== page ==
We drink a lot of soda here at the office, since we have a volume deal with a local distributor, one of the many benefits of working at the Student Loan Network. As a result, I collect and redeem a LOT of bottle caps for the My Coke Rewards program. One of my favorite things, of course, is to donate Reward Points to helpful causes, but recently, I was looking at the regular rewards vs. the school rewards programs, and I’ve noticed a distinct sense of unfairness – to help schools, it felt like you had to redeem far more points per material good than in the regular program.
Not being satisfied with a vague feeling, I decided to do a little comparison shopping, and worked up the following spreadsheet.
Notes: PPD is points per dollar. As much as possible, I tried to stick to real world pricing engines like Amazon and Google Checkout, and tried to pick the item depicted in the My Coke Rewards interface in the comparison shopping engines.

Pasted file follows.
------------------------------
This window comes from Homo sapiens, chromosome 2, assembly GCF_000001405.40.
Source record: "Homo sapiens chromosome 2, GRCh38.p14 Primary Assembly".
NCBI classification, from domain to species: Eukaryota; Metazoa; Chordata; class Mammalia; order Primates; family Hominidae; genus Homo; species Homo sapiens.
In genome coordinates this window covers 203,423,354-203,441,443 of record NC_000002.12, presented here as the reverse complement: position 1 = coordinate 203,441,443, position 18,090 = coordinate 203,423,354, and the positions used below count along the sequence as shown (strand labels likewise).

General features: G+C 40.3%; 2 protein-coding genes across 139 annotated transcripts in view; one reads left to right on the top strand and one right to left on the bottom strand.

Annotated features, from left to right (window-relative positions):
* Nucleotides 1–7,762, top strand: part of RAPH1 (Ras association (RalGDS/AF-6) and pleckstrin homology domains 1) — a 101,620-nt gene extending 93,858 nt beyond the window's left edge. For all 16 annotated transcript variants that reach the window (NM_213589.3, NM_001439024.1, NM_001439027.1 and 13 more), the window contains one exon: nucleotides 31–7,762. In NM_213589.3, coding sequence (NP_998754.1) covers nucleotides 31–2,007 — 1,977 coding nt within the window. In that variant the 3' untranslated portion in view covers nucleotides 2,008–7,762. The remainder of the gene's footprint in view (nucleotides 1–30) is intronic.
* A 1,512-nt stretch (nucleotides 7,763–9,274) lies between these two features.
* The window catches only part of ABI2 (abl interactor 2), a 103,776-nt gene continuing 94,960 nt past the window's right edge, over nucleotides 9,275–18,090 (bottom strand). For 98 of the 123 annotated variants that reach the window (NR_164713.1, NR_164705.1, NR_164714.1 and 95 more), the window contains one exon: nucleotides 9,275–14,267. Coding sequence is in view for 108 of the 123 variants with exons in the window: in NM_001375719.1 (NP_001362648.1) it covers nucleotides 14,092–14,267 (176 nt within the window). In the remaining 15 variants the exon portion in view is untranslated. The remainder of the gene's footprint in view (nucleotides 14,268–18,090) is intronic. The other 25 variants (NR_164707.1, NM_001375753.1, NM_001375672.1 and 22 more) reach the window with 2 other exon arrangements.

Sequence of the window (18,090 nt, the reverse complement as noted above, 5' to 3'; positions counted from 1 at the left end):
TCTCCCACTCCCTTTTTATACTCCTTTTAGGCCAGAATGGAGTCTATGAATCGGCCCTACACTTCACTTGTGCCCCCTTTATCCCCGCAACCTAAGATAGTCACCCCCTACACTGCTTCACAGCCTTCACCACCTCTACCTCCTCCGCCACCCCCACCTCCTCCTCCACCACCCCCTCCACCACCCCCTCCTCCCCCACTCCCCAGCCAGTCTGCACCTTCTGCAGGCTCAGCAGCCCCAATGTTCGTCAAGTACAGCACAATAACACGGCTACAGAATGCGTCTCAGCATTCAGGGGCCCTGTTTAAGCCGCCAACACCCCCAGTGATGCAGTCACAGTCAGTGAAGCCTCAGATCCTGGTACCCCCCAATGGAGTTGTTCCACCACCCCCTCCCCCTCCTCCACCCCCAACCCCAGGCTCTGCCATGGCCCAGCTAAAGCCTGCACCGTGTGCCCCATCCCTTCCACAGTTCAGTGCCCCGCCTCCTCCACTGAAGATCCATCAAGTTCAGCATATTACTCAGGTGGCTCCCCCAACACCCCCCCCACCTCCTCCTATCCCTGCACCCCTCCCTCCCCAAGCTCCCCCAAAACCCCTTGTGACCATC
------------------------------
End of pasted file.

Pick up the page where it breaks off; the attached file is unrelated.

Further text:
My suspicions were not only confirmed, but the magnitude of unfairness is 3.5x – a school item on average is 3.5x more costly in terms of reward points to real world value than the regular giveaway items.
So what gives, Coke? I would think if you’re trying to build goodwill, items in the school channel program would be CHEAPER on a points per dollar basis than regular items, rather than 3.5x more expensive. Is this simply a way of saying that people are suckers when it comes to supporting charity and can’t do math? Or is this saying that Coke would rather hand out trinkets to consumers directly than throw greater financial support to educational programs? (that’s what the numbers say)
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